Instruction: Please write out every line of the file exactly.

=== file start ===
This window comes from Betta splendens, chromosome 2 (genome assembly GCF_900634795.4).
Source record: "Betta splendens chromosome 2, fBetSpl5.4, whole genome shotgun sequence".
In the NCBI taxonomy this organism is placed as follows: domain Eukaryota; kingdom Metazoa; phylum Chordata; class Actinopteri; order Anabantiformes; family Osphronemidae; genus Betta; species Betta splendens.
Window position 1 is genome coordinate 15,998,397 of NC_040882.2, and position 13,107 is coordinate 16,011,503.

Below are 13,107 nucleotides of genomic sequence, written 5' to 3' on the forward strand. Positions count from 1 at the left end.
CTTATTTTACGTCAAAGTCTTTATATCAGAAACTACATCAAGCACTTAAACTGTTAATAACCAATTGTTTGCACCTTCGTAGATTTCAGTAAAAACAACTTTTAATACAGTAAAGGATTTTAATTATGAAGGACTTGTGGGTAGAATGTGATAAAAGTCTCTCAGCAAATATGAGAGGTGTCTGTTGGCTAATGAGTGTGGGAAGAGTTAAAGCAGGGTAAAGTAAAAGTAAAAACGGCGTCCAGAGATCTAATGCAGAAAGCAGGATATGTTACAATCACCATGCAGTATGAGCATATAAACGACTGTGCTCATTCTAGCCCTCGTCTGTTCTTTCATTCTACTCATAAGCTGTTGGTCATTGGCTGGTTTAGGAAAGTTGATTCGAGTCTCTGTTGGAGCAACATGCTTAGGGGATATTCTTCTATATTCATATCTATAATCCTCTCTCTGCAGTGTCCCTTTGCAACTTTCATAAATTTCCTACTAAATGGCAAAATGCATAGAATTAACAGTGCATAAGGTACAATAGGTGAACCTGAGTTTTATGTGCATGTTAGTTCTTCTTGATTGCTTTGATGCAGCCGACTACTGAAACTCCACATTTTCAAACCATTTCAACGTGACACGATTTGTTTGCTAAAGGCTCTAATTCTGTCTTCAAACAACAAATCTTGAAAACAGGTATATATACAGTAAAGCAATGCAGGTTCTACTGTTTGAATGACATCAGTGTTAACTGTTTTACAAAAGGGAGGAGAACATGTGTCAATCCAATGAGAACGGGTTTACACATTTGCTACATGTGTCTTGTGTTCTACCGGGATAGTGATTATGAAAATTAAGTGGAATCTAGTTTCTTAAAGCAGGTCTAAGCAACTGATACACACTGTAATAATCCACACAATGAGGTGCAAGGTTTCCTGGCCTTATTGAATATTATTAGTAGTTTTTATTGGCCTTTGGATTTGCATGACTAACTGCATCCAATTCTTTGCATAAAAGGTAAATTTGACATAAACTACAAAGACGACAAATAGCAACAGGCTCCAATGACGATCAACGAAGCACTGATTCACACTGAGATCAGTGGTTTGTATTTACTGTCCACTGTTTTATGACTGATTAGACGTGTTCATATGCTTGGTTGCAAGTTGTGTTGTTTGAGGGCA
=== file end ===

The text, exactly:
This window comes from Betta splendens, chromosome 2 (genome assembly GCF_900634795.4).
Source record: "Betta splendens chromosome 2, fBetSpl5.4, whole genome shotgun sequence".
In the NCBI taxonomy this organism is placed as follows: domain Eukaryota; kingdom Metazoa; phylum Chordata; class Actinopteri; order Anabantiformes; family Osphronemidae; genus Betta; species Betta splendens.
Window position 1 is genome coordinate 15,998,397 of NC_040882.2, and position 13,107 is coordinate 16,011,503.

Below are 13,107 nucleotides of genomic sequence, written 5' to 3' on the forward strand. Positions count from 1 at the left end.
CTTATTTTACGTCAAAGTCTTTATATCAGAAACTACATCAAGCACTTAAACTGTTAATAACCAATTGTTTGCACCTTCGTAGATTTCAGTAAAAACAACTTTTAATACAGTAAAGGATTTTAATTATGAAGGACTTGTGGGTAGAATGTGATAAAAGTCTCTCAGCAAATATGAGAGGTGTCTGTTGGCTAATGAGTGTGGGAAGAGTTAAAGCAGGGTAAAGTAAAAGTAAAAACGGCGTCCAGAGATCTAATGCAGAAAGCAGGATATGTTACAATCACCATGCAGTATGAGCATATAAACGACTGTGCTCATTCTAGCCCTCGTCTGTTCTTTCATTCTACTCATAAGCTGTTGGTCATTGGCTGGTTTAGGAAAGTTGATTCGAGTCTCTGTTGGAGCAACATGCTTAGGGGATATTCTTCTATATTCATATCTATAATCCTCTCTCTGCAGTGTCCCTTTGCAACTTTCATAAATTTCCTACTAAATGGCAAAATGCATAGAATTAACAGTGCATAAGGTACAATAGGTGAACCTGAGTTTTATGTGCATGTTAGTTCTTCTTGATTGCTTTGATGCAGCCGACTACTGAAACTCCACATTTTCAAACCATTTCAACGTGACACGATTTGTTTGCTAAAGGCTCTAATTCTGTCTTCAAACAACAAATCTTGAAAACAGGTATATATACAGTAAAGCAATGCAGGTTCTACTGTTTGAATGACATCAGTGTTAACTGTTTTACAAAAGGGAGGAGAACATGTGTCAATCCAATGAGAACGGGTTTACACATTTGCTACATGTGTCTTGTGTTCTACCGGGATAGTGATTATGAAAATTAAGTGGAATCTAGTTTCTTAAAGCAGGTCTAAGCAACTGATACACACTGTAATAATCCACACAATGAGGTGCAAGGTTTCCTGGCCTTATTGAATATTATTAGTAGTTTTTATTGGCCTTTGGATTTGCATGACTAACTGCATCCAATTCTTTGCATAAAAGGTAAATTTGACATAAACTACAAAGACGACAAATAGCAACAGGCTCCAATGACGATCAACGAAGCACTGATTCACACTGAGATCAGTGGTTTGTATTTACTGTCCACTGTTTTATGACTGATTAGACGTGTTCATATGCTTGGTTGCAAGTTGTGTTGTTTGAGGGCA